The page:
Marriage between a man and a woman is a relationship unlike any other, and government has a compelling interest in supporting it. There are lots of loving and committed relationships in our lives, but they are not marriage.
The Minnesota Marriage Protection Amendment simply preserves our current, timeless definition of marriage in our state Constitution, recognizing that kids do best when raised by their married mother and father. The amendment also honors what most Minnesotans understand to be true -- that marriage is about more than just the desires of adults who want to commit themselves to each other. Children are also an integral and indispensable part of the marital relationship.
The amendment also keeps voters in charge of the definition of marriage in Minnesota. Our opponents believe that judges and politicians in our state should be allowed to change our definition of marriage to something genderless that doesn't take kids into consideration, without permission from the people.
This very thing happened in Iowa in 2009 when the Iowa Supreme Court used a case that was factually nearly identical to a case pending in the Hennepin County District Court right now to overturn that state's statutory marriage laws (also very similar to Minnesota's own statutory marriage definition) and legalize same-sex "marriage."
The marriage amendment would prevent the same negative consequences to kids and parents in Minnesota that we have seen happening to parents and kids in the wake of Massachusetts's decision to legalize same-sex "marriage" in 2003. Children as young as kindergartners are taught about homosexual relationships. One brave parent who protested such instruction to his 6-year-old was arrested for "trespassing," spent the night in jail, and was taken to court in handcuffs.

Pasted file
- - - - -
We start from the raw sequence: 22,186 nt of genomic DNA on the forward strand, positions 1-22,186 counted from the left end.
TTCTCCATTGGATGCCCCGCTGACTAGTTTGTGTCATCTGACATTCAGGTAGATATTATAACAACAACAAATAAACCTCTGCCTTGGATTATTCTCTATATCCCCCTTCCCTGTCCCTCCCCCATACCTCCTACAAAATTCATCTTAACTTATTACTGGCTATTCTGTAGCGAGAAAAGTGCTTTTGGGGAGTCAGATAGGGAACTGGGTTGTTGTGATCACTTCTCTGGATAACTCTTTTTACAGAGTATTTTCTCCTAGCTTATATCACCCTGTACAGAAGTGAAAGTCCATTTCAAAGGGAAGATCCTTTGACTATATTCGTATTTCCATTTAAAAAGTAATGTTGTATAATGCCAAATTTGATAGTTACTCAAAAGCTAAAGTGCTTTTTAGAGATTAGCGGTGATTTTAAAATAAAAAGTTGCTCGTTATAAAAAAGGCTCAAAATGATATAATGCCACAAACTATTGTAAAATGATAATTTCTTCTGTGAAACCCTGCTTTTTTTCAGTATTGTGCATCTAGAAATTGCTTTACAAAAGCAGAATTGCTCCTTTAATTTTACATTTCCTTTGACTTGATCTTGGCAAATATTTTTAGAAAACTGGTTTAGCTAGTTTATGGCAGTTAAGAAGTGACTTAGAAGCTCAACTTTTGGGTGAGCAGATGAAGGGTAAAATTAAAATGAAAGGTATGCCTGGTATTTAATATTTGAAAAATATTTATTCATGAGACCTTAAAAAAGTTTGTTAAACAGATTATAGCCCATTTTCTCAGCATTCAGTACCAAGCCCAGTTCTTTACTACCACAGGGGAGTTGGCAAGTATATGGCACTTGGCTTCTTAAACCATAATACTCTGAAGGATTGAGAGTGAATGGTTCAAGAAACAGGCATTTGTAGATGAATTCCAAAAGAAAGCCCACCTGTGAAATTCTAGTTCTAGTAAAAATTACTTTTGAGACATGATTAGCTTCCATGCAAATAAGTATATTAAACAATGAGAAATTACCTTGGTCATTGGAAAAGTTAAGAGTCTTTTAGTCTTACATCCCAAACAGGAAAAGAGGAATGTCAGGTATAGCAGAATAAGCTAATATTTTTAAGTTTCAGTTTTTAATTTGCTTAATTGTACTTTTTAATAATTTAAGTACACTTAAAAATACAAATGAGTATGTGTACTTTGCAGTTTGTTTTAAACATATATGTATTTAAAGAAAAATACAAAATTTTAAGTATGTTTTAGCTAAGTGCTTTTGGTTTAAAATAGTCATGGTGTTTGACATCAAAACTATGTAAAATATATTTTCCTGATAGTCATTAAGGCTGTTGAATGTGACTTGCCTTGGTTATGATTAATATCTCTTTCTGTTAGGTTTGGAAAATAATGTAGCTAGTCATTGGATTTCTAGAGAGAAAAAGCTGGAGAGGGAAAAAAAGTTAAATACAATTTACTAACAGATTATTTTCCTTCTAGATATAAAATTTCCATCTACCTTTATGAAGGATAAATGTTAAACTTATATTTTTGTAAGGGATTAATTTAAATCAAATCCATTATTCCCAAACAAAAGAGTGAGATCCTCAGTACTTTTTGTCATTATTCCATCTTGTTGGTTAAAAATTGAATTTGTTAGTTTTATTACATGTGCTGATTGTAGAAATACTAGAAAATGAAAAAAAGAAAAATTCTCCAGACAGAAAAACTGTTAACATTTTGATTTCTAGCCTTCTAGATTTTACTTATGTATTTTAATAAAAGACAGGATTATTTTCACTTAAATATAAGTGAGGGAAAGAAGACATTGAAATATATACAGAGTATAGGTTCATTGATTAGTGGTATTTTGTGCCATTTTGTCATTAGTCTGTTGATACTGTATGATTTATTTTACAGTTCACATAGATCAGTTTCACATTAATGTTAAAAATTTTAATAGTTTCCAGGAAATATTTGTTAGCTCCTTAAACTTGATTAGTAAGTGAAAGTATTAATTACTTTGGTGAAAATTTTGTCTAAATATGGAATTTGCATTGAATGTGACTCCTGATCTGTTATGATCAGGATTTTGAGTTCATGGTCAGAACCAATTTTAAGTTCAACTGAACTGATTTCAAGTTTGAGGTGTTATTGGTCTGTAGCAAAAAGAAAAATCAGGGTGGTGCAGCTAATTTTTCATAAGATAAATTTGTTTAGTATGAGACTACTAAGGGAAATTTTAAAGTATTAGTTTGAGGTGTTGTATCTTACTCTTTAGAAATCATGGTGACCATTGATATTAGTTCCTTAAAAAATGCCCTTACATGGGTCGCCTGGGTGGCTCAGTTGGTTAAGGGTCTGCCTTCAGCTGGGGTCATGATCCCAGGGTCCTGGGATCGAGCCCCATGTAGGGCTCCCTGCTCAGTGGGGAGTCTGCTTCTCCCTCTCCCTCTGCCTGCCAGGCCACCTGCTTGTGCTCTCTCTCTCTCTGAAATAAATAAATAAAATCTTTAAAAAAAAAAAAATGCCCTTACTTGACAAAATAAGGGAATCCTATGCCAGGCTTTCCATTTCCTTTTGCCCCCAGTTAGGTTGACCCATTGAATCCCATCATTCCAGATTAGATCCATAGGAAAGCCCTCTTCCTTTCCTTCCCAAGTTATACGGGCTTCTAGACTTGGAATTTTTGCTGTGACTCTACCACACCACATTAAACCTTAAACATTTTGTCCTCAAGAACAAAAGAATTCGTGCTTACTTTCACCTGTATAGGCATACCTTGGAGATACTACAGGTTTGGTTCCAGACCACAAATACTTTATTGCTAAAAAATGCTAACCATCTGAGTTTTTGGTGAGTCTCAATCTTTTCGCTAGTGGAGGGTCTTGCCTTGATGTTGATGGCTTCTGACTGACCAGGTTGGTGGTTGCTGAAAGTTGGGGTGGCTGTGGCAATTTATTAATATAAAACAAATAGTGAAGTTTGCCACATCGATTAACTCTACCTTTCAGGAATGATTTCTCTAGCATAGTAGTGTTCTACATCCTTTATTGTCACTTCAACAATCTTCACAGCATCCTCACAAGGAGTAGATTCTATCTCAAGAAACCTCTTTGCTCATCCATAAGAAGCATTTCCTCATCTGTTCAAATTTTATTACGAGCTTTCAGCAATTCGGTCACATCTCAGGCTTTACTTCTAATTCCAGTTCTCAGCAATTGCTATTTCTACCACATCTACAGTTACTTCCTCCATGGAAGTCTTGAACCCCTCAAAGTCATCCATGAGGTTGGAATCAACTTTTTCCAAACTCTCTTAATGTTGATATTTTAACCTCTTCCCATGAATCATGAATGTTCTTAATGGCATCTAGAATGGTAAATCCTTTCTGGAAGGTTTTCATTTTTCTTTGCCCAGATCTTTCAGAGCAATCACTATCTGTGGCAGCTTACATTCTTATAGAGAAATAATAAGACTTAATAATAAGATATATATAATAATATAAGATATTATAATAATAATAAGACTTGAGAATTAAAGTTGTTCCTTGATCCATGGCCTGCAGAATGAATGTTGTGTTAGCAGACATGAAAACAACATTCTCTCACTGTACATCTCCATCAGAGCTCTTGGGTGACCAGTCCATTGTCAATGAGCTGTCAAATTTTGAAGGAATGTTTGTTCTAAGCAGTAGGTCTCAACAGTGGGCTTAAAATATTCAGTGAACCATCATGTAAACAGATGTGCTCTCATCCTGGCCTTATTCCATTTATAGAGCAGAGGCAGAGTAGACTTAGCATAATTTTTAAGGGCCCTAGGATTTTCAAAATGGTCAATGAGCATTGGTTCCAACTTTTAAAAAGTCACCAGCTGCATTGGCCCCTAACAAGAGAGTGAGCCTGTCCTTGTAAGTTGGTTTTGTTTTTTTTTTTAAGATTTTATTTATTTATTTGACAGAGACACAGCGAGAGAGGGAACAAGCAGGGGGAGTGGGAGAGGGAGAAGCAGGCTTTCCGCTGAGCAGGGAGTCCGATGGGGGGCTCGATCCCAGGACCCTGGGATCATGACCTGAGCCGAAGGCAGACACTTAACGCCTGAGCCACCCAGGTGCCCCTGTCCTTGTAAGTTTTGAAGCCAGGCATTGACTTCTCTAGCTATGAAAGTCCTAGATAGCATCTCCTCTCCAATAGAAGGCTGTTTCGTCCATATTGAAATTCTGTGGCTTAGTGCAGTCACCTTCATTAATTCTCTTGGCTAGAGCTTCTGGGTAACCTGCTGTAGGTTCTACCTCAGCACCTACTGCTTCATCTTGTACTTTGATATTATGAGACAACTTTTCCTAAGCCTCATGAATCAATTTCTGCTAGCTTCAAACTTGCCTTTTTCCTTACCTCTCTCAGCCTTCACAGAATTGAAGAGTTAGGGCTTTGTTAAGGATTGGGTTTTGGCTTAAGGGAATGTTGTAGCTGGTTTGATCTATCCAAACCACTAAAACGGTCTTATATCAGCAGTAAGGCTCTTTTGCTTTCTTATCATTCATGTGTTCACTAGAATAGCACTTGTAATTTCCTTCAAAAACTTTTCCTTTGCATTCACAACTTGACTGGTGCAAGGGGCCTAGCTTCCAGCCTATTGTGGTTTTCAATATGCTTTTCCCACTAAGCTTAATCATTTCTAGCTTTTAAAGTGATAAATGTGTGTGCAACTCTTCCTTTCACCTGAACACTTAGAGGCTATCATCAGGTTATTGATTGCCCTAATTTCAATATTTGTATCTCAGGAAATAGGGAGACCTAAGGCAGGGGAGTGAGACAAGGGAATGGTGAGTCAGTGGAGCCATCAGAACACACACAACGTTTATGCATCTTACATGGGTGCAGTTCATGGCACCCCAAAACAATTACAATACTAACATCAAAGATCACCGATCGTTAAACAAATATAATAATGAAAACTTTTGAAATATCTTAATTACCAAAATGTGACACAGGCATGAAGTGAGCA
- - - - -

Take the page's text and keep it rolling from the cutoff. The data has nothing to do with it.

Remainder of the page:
Both the school systems and courts have ruled that parents who object to such instruction have no parental right to opt their children out of this instruction or even to prior notice of such instruction. At the eighth-grade level, students were instructed on lesbian sex, including the use of sex toys. When questioned about parents who would inevitably object, the teacher said, "Give me a break, [same-sex marriage] is legal now." And the list goes on.
There is nothing bigoted, hateful or discriminatory in talking about what is best for our kids. In fact, the time is only a few weeks away in Minnesota when we can speak up on behalf of our kids. We can show them that we do make our policies based on what's in their best interests and not based upon the desires of the day's political activists.
We can show them that they are part of the marital relationship and not just an afterthought, taking a distant second place to adult desire. We can preserve marriage, the most prochild institution ever created, as between one man and one woman in Minnesota.
We can vote "yes" for kids on the Minnesota Marriage Protection Amendment on Nov. 6.
The Opinion section is produced by the Editorial Department to foster discussion about key issues. The Editorial Board represents the institutional voice of the Star Tribune and operates independently of the newsroom.